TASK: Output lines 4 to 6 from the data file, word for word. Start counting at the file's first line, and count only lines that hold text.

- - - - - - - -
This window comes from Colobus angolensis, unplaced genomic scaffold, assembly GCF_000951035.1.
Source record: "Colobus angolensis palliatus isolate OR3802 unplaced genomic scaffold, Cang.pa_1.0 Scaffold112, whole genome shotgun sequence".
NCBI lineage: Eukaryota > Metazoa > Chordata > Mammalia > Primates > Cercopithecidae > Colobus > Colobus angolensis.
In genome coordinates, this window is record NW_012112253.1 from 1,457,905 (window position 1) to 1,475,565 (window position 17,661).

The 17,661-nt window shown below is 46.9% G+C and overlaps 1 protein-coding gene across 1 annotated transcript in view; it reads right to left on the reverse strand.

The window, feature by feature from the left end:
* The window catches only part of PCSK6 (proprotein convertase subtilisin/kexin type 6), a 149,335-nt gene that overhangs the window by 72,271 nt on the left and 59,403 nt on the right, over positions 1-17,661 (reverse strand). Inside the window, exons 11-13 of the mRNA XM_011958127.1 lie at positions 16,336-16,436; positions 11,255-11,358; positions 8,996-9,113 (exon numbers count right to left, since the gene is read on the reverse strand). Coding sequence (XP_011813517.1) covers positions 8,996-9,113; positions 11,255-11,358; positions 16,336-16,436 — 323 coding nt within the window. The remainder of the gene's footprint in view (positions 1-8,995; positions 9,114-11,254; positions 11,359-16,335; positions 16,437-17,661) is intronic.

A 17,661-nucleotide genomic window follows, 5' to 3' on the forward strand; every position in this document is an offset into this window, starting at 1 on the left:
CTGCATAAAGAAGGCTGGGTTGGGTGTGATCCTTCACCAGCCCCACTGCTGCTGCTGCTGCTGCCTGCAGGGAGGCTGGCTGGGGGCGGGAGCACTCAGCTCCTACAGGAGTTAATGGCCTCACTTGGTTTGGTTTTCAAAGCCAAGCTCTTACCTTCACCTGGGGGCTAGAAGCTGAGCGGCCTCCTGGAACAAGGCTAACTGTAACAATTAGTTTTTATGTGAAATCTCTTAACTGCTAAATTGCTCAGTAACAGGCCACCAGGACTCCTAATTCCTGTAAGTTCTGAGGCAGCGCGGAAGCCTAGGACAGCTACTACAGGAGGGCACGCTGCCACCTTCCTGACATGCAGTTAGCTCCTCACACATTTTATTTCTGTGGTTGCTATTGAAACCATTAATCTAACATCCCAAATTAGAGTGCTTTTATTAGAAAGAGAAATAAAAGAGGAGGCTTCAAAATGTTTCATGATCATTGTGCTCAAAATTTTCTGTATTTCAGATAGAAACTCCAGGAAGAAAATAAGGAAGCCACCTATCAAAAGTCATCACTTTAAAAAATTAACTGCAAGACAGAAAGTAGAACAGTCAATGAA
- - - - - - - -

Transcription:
In genome coordinates, this window is record NW_012112253.1 from 1,457,905 (window position 1) to 1,475,565 (window position 17,661).

The 17,661-nt window shown below is 46.9% G+C and overlaps 1 protein-coding gene across 1 annotated transcript in view; it reads right to left on the reverse strand.

The window, feature by feature from the left end: